Welcome Rain Over Florida This Weekend
Here is the setup for this weekend’s weather event. A closed low aloft will dig southeast through the weekend. The following image shows the track of a surface area of low pressure. A low will develop in the Gulf of Mexico, move across Florida fairly close to Jacksonville, before rapidly tracking northeast along the coastline. Energy associated with the low will remain to the north and east of its track. The area shaded in red is from a weather model and shows the maximum probabilities (close to 70%) of 6-hour rainfall of 0.50 inches. While it does bring a very welcome rain to parts of Florida, the lack of both upper lift and surface moisture, will tend to decrease the chance of significant rainfall elsewhere over the Southeast U.S.
Here is an estimate of rainfall for the next 3 days. While scattered showers and a few storms are expected over the entire region, rainfall amounts will average less than 0.50 inch, with many locations only up to 0.25 inches.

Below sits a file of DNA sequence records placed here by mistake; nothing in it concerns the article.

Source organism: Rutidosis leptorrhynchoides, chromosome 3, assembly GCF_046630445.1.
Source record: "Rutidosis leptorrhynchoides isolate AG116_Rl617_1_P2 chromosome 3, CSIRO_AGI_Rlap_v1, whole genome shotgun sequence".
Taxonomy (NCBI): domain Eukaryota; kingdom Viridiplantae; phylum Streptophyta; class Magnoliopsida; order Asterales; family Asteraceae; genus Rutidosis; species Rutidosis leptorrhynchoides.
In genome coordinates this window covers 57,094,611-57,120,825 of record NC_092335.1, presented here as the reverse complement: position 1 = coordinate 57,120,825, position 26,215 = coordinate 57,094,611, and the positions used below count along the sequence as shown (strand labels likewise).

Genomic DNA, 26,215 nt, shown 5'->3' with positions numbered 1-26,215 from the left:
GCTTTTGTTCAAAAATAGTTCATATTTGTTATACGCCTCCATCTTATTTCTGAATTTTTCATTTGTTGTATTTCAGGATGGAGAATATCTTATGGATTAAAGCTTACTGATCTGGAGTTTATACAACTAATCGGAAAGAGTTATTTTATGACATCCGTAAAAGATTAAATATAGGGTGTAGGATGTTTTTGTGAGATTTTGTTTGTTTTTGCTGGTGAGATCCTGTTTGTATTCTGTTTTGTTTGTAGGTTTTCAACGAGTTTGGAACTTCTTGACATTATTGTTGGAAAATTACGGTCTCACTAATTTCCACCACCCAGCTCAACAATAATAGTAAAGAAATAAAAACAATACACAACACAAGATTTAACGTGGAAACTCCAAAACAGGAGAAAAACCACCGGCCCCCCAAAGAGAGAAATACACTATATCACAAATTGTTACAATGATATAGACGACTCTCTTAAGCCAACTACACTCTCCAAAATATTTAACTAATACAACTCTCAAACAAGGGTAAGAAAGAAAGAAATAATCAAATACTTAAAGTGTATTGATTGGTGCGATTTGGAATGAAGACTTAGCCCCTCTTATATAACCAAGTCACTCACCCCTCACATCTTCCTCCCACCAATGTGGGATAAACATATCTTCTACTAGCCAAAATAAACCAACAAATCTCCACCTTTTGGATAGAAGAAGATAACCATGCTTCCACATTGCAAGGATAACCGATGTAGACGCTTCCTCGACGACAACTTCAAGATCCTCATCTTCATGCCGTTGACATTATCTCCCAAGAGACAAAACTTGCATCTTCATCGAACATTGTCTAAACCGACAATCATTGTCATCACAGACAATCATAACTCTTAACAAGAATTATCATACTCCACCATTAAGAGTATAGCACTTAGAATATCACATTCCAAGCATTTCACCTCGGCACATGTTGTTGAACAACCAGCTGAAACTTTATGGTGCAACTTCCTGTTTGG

I took a look at a location in Florida near the center of heavier rainfall (Sanford, Florida). This image shows an ensemble of rainfall traces for this location. You might note several smaller “peaks” which likely are hinting at individual passages of showers or storms. The event in this area lasts about 24 hours with the heaviest rainfall likely late Saturday or Sunday morning.
Florida has been extremely dry. Here is a NASA satellite image of a fire caused by lightning within Osceola National Forest’s Pinhook Swamp on April 5, 2012, Long-term drought in the Southeast had left water levels in the swampy areas of northern Florida and southern Georgia at historically low levels, making the palmetto and gallberry in the area extremely flammable. The wildfire that emerged, known as the County Line Fire, had burned nearly 35,000 square acres by April 13, 2012.
Hopefully, this area will receive some much-needed rainfall from the upcoming event.